IGT has pulled back of late, thanks to a post-earnings sell-off and a sale of stock by existing shareholders. But that pullback might be an opportunity — if IGT truly is back on track.

20 Gambling Stocks: PlayAGS (AGS)

Source: Shutterstock

PlayAGS Inc (NYSE:AGS) is a smaller player in the gaming equipment space and a relatively new option for investors. The company went public in January (after being owned by Apollo, the same company that bought Caesars).

It’s been so far, so good for AGS. The stock is up 43% from its IPO price. Earnings look solid, including raised guidance after Q1. And there’s a case for more upside.

For one, PlayAGS is expanding its reach (much like the strategy for Multimedia Games at EVRI). The company was approved in the Ohio market in March, creating a new base of potential customers. There’s room to undercut SciGames and IGT in US casinos, in particular, as some CEOs have expressed dissatisfaction with the power of those suppliers.

Meanwhile, PlayAGS is growing nicely — and looks reasonably valued. There is a fair amount of debt left from the P-E sponsors, but that’s not an outlier in this space. For investors looking for an undercovered stock in the industry, AGS just might fit.

20 Gambling Stocks: Monarch Casino & Resort (MCRI)

Source: Shutterstock

For investors betting that consolidation will continue, Monarch Casino & Resort, Inc. (NASDAQ:MCRI) might be the best play. There aren’t many small operators left to buy. Certainly, none have the attractive portfolio Monarch does.

The company owns and operates the Atlantis resort in Reno. That property has a long history – and high-end clientele. It’s also expanding its casino-resort in Black Hawk, Colorado, outside Denver. That project should be completed next year – and provide a huge boost to revenue and profits.

Like many other regional operators, MCRI does look expensive. Competition in both markets is intense. But both Reno and Denver are seeing population and income rise. And it’s likely that Eldorado, in particular, could take a long look at Monarch once the Black Hawk project is finished.

All told, Monarch looks like the likely next acquisition target. The only question is whether the market already has priced that in.

20 Gambling Stocks: Boyd Gaming (BYD)

Source: Shutterstock

Boyd Gaming Corporation (NYSE:BYD) hasn’t been left out of the M&A frenzy. The company doubled down on its Las Vegas locals business last year, buying two properties in the fast-growing North Las Vegas area. It picked up four regional casinos from Pinnacle, building out its Midwestern presence.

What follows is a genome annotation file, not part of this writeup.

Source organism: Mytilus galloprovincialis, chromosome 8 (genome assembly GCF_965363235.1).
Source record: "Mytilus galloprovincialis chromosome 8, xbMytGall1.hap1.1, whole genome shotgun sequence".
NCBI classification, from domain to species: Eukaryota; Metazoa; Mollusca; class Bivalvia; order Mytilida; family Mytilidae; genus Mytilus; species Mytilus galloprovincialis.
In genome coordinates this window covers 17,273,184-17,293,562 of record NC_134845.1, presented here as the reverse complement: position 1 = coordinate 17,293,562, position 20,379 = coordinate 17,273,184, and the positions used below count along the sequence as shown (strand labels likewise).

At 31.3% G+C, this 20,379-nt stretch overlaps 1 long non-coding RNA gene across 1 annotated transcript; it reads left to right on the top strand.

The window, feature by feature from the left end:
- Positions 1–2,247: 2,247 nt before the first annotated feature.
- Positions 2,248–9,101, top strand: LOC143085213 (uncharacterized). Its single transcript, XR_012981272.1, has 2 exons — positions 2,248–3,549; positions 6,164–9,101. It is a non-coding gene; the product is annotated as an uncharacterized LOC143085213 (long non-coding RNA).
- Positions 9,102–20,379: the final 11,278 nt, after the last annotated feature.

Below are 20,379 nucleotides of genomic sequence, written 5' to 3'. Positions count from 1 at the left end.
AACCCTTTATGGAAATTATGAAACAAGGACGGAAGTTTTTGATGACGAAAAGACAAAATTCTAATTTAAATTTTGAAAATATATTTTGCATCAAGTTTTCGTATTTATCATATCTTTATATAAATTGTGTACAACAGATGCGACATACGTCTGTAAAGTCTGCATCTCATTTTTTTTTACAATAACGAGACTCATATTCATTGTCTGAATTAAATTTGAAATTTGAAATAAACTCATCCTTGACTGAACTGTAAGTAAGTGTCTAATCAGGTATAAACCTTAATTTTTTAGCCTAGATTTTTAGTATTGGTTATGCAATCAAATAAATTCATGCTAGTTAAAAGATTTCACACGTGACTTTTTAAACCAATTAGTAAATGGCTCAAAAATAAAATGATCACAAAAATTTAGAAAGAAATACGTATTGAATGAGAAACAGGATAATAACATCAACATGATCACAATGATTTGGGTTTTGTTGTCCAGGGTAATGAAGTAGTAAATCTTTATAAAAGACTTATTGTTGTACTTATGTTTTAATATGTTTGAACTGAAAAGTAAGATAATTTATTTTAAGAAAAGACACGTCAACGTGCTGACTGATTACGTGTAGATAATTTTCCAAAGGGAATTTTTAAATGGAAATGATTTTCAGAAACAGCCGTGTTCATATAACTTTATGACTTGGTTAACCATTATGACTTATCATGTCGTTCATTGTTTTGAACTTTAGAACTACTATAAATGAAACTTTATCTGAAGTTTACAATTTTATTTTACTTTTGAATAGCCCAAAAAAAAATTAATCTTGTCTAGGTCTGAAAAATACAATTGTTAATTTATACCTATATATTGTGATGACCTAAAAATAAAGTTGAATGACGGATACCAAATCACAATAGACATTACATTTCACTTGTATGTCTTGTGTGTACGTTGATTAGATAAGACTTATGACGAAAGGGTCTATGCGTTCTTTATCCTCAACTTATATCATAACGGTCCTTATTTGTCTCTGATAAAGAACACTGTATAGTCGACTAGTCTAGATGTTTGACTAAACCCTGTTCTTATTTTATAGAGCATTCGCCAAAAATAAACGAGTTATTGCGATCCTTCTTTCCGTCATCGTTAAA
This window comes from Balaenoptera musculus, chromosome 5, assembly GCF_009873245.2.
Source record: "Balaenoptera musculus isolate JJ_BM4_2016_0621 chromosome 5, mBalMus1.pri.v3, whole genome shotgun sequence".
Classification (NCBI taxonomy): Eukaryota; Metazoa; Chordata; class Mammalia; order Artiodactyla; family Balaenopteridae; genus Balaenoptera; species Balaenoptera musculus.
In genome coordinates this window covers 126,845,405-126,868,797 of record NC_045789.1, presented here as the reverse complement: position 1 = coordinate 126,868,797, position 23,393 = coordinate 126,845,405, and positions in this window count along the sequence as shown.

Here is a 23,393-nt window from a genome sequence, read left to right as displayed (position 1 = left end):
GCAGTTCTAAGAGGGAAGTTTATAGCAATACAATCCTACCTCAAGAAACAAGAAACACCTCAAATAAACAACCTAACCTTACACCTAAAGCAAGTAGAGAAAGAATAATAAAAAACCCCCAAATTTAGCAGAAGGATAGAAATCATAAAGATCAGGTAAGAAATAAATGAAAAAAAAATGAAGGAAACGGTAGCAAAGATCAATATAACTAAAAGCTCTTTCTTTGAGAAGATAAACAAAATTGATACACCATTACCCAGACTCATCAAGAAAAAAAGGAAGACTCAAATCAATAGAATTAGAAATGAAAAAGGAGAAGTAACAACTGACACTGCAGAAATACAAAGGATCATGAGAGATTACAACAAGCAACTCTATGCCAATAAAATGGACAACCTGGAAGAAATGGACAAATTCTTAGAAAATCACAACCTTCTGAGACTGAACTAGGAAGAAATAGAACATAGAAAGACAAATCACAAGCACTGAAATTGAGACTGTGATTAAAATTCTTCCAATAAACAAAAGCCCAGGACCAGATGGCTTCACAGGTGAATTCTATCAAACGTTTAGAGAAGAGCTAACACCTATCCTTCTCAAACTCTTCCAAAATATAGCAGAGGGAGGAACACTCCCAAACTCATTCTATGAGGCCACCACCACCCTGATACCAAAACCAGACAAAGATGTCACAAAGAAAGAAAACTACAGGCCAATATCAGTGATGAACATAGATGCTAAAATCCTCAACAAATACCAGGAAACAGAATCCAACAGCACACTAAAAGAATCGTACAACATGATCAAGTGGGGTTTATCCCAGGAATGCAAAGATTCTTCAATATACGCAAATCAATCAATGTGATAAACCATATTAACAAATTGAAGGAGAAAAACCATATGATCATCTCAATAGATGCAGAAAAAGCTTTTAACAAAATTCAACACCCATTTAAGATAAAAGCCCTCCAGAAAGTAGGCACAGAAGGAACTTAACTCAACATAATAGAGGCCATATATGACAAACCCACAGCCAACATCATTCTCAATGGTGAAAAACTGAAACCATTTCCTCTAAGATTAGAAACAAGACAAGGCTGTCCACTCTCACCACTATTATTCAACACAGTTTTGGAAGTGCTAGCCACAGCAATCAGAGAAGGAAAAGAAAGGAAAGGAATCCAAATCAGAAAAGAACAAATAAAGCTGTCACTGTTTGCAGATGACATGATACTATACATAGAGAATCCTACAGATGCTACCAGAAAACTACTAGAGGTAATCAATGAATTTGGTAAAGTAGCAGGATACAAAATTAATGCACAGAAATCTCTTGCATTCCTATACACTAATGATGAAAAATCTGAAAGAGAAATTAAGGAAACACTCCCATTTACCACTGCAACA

The key question is what Boyd will do next. A combination with Eldorado could create a real rival to Caesars and Penn. It could also return to paying down debt, boosting cash flow and potentially leading to dividend growth. (BYD yields 0.55% at the moment.)

Boyd does have options. The balance sheet isn’t pristine, but it’s better than it was earlier this decade. The Las Vegas market looks exceedingly attractive. Here, too, valuation is a bit of a concern. But investors need to remember that Boyd may have a few tricks up its sleeve.

20 Gambling Stocks: Empire Resorts (NYNY)

Source: Shutterstock

The long wait for Empire Resorts Inc (NASDAQ:NYNY) has ended. The company’s Resorts World Catskills opened in February in upstate New York.

What happens next will be interesting. The company is 88% owned by Genting Group (OTCMKTS:GEBHY), who operates resorts worldwide. More openings are following in the state, and MGM’s Springfield, Massachusetts property (just three hours away) comes online in August.

In the meantime, New York still is working on online gambling and sports betting — both of which could help Empire down the line. For now, NYNY looks like a shot in the dark, but if it works out big for Genting, minority shareholders could benefit as well.

20 Gambling Stocks: Golden Entertainment (GDEN)

Source: Shutterstock

I argued back in January that Golden Entertainment Inc (NASDAQ:GDEN) would hit an all-time high this year but that looks a bit optimistic. GDEN actually has fallen 7% so far this year, bucking the industry trend, even with a rebound of late.

Still, there’s reason for optimism. Like BYD, Golden has a solid and growing presence in the Las Vegas metro. The company manages distributed slot routes in Montana and Nevada and added the potentially lucrative Illinois market this year. Pennsylvania could be the next route market to target, and Golden could make more acquisitions going forward.

As one of the few gaming operators selling for less than it did at the beginning of the year, GDEN could be attractive to value-seekers. And given strong properties in Las Vegas and Maryland, it could be attractive to a larger rival as well.

As of this writing, Vince Martin has no positions in any securities mentioned.

Article printed from InvestorPlace Media, https://investorplace.com/2018/05/20-gambling-stocks-to-play-the-booming-economy/.

©2022 InvestorPlace Media, LLC